Saturday, 18 May 2019

The Hardest Blog to write?

Well went to see the doctor with a bit of indigestion at the beginning of March and by the end of the month was told it was terminal cancer.  No cure months, not weeks at least!

Having been a gym person and passed all my medicals up to this point it was a bit of a surprise but I guess we all have a shelf life and mine is coming up.  So back home and then looking at 40 years or more collection of Wargame stuff and where to start to sort it all out?

Bit of a bummer as I had cast up figures for my ongoing 1866 project and they sit and stare at me.  Decided that I may push on with these for a bit.  But what to do with them all?  So many home made moulds.  Quality varies but they work.  Castings and other bits and pieces.

Last week, John has sent me examples of the various Belgium/Austrians and French in Mexico figures I made up for him.  The castings look very nice and are available from him.  Annoyingly, as I can see how some of them could fit into my French 1870 army.  I hope to paint some of these too show the finished article. 

So I am looking for advice, rather than sympathy.  The 15mm Napoleonic stuff should be easy to move as their are many collectors but when it comes to the old S range it is a bit more selective and beauty is in the eye of the beholder so to speak. Not everyone's period either.

The question is do I sell all my S range as a collection, or in parts?  My desire is for them to go to someone who would appreciate them for what they are and maybe keep altering them.  But, by the same token, that’s a big ask and there may be many who would like some, but not all and what price does one ask?  It is not an immediate issue.  I am told that since I am ‘fit and well’ (bit ironic) that starting the treatment early means I have a chance of responding better and (maybe) some extra time. 

Before getting a chance to post this l got rushed into hospital this time last week.  If someone had told me it was all over I would have been happy.  But the brilliant nursing staff and doctors at our local NHS hospital got me back home 'fit-ish and more important mentally well enough' to at least post this blog and continue the clear out. 

Setting myself goals and milestones Christmas being the first, then see how things progress.  You never know.

Still aim to wargame with Jack and Bob for as long as I can and hopefully post lots of pictures.  Promised Jack a Franco Prussian/Austrian/Allies mega game with my S range figures may look silly getting everything onto the table but what the hell.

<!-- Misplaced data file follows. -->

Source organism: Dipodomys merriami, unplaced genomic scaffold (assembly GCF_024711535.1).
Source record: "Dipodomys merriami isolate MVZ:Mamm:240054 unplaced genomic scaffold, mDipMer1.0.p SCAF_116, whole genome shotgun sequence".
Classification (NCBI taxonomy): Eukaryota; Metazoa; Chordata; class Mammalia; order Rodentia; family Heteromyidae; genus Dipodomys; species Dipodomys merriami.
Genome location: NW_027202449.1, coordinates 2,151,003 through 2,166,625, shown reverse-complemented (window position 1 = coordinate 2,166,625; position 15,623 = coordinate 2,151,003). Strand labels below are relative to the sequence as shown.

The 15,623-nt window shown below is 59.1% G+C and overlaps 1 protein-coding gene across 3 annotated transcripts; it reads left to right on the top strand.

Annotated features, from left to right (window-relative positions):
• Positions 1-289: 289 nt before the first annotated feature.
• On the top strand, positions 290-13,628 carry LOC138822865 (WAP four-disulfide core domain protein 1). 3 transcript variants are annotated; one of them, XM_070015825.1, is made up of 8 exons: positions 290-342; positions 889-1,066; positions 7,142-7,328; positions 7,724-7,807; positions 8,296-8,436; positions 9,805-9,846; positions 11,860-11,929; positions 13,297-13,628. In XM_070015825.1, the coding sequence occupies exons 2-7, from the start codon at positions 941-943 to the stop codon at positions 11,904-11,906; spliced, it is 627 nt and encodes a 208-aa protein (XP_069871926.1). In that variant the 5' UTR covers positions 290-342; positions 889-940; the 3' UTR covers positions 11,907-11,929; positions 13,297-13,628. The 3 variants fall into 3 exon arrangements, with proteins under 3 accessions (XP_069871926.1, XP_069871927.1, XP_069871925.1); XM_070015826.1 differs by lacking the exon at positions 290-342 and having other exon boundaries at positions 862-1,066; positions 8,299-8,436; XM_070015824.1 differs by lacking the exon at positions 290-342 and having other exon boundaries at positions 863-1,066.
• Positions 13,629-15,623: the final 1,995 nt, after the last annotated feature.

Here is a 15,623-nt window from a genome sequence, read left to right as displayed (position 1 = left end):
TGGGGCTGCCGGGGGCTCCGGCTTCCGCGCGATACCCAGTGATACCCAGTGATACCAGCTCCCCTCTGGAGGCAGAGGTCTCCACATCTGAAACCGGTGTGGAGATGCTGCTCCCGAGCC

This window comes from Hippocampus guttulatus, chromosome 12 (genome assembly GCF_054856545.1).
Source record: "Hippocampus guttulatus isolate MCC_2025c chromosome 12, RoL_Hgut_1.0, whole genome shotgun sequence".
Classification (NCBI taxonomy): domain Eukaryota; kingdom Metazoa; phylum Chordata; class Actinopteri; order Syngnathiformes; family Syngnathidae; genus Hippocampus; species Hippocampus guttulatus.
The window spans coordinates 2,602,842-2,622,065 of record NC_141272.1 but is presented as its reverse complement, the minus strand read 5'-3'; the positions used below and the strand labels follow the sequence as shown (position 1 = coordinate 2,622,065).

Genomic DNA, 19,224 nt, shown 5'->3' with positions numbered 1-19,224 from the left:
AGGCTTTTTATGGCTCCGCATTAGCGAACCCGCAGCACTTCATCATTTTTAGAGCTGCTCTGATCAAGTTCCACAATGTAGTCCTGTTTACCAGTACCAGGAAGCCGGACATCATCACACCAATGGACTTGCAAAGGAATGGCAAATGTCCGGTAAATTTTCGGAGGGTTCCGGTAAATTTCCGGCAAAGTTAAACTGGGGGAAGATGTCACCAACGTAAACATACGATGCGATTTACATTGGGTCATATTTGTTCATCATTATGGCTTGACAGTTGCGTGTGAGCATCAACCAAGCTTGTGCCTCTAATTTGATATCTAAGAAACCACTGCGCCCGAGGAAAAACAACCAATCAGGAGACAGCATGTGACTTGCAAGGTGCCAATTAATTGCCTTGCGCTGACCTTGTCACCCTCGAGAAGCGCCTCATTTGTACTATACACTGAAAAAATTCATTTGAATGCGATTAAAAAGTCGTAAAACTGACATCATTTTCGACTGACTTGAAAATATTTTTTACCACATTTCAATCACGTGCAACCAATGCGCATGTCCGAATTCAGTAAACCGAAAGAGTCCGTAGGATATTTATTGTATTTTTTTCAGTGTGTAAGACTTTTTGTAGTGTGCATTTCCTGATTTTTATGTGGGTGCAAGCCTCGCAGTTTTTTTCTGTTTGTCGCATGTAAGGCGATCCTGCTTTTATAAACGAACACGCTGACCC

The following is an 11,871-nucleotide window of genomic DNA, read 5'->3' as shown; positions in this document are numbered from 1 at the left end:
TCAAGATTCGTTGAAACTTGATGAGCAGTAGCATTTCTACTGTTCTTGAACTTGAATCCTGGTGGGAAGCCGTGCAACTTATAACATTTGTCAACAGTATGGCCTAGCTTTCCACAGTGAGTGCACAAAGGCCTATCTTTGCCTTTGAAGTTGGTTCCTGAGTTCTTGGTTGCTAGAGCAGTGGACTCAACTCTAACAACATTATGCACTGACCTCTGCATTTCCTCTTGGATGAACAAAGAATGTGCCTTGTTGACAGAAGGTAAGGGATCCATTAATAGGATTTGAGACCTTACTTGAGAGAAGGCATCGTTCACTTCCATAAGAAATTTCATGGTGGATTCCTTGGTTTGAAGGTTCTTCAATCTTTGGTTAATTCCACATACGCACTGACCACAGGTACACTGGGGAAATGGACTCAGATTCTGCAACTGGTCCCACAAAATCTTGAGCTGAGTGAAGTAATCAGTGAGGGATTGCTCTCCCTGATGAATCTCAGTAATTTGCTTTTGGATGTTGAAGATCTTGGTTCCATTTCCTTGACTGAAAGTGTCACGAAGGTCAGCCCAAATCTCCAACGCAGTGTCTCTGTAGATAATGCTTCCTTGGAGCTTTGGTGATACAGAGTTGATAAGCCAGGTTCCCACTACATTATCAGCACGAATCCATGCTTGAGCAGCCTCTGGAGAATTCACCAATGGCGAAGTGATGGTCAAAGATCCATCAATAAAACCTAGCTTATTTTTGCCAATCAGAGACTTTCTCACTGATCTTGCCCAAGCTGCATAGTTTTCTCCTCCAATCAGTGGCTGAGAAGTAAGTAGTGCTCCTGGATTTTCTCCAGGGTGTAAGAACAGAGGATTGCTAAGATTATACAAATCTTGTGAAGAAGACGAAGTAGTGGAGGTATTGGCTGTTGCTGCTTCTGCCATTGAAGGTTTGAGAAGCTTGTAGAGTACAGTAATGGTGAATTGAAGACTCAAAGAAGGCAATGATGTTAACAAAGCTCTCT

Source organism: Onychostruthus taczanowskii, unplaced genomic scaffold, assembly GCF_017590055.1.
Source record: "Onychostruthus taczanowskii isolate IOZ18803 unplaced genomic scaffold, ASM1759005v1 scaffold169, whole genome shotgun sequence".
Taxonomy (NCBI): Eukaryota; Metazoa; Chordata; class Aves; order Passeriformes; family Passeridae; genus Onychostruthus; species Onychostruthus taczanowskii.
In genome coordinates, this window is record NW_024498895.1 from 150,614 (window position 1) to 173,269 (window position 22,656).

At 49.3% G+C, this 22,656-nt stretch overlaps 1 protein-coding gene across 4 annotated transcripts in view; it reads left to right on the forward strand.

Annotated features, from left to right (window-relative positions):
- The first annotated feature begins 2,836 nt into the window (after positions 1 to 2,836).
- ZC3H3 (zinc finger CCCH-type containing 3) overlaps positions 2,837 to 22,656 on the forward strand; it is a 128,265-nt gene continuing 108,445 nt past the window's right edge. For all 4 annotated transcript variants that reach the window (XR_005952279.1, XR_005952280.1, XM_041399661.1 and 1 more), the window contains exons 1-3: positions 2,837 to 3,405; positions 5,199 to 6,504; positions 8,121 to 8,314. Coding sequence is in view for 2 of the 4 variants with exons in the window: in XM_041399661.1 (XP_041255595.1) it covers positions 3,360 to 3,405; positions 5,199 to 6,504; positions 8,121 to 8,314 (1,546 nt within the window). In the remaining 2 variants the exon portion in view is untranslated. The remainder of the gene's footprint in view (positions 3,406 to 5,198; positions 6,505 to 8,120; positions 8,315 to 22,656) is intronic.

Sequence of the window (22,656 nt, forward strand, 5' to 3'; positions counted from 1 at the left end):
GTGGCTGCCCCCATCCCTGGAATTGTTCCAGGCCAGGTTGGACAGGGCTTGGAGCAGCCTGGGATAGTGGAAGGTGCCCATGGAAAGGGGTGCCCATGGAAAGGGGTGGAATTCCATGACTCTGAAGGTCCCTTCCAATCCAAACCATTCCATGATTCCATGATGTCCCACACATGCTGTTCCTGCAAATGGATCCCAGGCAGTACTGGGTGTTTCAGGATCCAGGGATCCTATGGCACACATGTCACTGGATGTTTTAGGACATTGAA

Thursday, 4 April 2019

28mm Pike and Shotte Ottomans V Poles - Part 2


As I mentioned in the earlier blog Bob set this game up and after a bit of a ‘test’ we decided that the Polish Winged Hussars, whilst looking spectacular in a mass, were just a bit too powerful all together.

Bob reset the table and we met to replay the game.  The scenario was the same.  In essence the Turks had to get the pillaged supplies back to their base.  The Poles aim was to free the captives, take back the supplies and see the end of Gothrin the mad who had led the raid of the Polish frontier and if possible his father Etrogul the Brutal.

Gothrin the Mad and his train and captives.




Bringing up the rear he has his main force led by his infantry


The revised Polish lines




Gothrin managed to get this train moving towards the safety of his father's ‘field army’  






We allowed the Turks a two move start but not everyone got the message!  The Poles begin their assault. On the right the Polish light cavalry spotted the horde of Ottoman irregular infantry and charge!



Some pathetic archery doesn't stop the Poles from ploughing in.  However the sheer size of the Ottoman unit holds the Polish cavalry – just.


In the centre a unit of Hussars senses the opportunity to attack the stationary Etrogul and his field army and charges  his elite bodyguard infantry



In support some of the Polish infantry move forwards slowly but many stay put.  Elsewhere the other Polish heavy cavalry advance slowly.






On the left the light cavalry move forward cautiously.

.

In the centre the Polish Winged Hussars don’t have it all their own way against Etrogul’s elite infantry bodyguard but eventually they break and run.  At the same time Etrogul seeks shelter behind his mounted bodyguard.  The Poles surge forward in a sweeping advance and crash into them.





Whilst they weaken the bodyguard it is a step too far and they are eventually broken and flee!


Gothrin decides to send his cavalry to ward of the advancing Poles whilst staying with the train to ‘guide it to safety’!  The cavalry charge an infantry unit whilst the horse archers fire at the supporting Hussars.



The cavalry are already carrying casualties and suffer at the hands of the ‘two handed’ axes wield by the poles.  The fail a ‘Break Test’ and are pushed back.


Meanwhile of the right the Polish light cavalry have seen one unit come from the fortress to support Etrogul and decided to act launching a charge on the Hungarian infantry defending the gates.



The Polish Winged Hussars who had been supporting the infantry take advantage of the push back of the Turk cavalry and charge.


Another unit of Hussars attacks the Horse archers